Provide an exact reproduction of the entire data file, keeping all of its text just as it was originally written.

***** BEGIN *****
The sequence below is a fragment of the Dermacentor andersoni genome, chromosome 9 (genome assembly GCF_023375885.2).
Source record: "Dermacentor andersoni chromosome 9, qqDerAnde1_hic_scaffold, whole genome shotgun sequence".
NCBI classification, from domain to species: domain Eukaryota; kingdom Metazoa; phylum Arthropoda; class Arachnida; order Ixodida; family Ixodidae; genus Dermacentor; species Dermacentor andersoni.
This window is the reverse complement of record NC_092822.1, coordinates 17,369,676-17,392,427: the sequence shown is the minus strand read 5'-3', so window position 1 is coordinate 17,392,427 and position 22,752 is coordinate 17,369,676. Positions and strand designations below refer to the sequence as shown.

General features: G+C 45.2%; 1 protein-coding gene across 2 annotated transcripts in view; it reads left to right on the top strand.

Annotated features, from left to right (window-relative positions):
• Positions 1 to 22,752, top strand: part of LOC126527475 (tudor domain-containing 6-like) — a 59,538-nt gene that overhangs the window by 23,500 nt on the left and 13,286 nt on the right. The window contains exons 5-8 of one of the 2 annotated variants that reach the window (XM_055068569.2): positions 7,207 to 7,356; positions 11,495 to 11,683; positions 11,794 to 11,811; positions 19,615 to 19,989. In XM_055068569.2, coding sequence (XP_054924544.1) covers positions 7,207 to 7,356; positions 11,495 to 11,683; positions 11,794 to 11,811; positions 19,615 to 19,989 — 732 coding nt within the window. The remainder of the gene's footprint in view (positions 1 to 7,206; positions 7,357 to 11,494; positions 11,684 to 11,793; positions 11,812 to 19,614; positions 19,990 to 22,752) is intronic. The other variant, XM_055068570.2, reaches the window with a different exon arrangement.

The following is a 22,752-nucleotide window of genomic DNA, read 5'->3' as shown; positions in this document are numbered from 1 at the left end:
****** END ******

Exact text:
The sequence below is a fragment of the Dermacentor andersoni genome, chromosome 9 (genome assembly GCF_023375885.2).
Source record: "Dermacentor andersoni chromosome 9, qqDerAnde1_hic_scaffold, whole genome shotgun sequence".
NCBI classification, from domain to species: domain Eukaryota; kingdom Metazoa; phylum Arthropoda; class Arachnida; order Ixodida; family Ixodidae; genus Dermacentor; species Dermacentor andersoni.
This window is the reverse complement of record NC_092822.1, coordinates 17,369,676-17,392,427: the sequence shown is the minus strand read 5'-3', so window position 1 is coordinate 17,392,427 and position 22,752 is coordinate 17,369,676. Positions and strand designations below refer to the sequence as shown.

General features: G+C 45.2%; 1 protein-coding gene across 2 annotated transcripts in view; it reads left to right on the top strand.

Annotated features, from left to right (window-relative positions):
• Positions 1 to 22,752, top strand: part of LOC126527475 (tudor domain-containing 6-like) — a 59,538-nt gene that overhangs the window by 23,500 nt on the left and 13,286 nt on the right. The window contains exons 5-8 of one of the 2 annotated variants that reach the window (XM_055068569.2): positions 7,207 to 7,356; positions 11,495 to 11,683; positions 11,794 to 11,811; positions 19,615 to 19,989. In XM_055068569.2, coding sequence (XP_054924544.1) covers positions 7,207 to 7,356; positions 11,495 to 11,683; positions 11,794 to 11,811; positions 19,615 to 19,989 — 732 coding nt within the window. The remainder of the gene's footprint in view (positions 1 to 7,206; positions 7,357 to 11,494; positions 11,684 to 11,793; positions 11,812 to 19,614; positions 19,990 to 22,752) is intronic. The other variant, XM_055068570.2, reaches the window with a different exon arrangement.

The following is a 22,752-nucleotide window of genomic DNA, read 5'->3' as shown; positions in this document are numbered from 1 at the left end: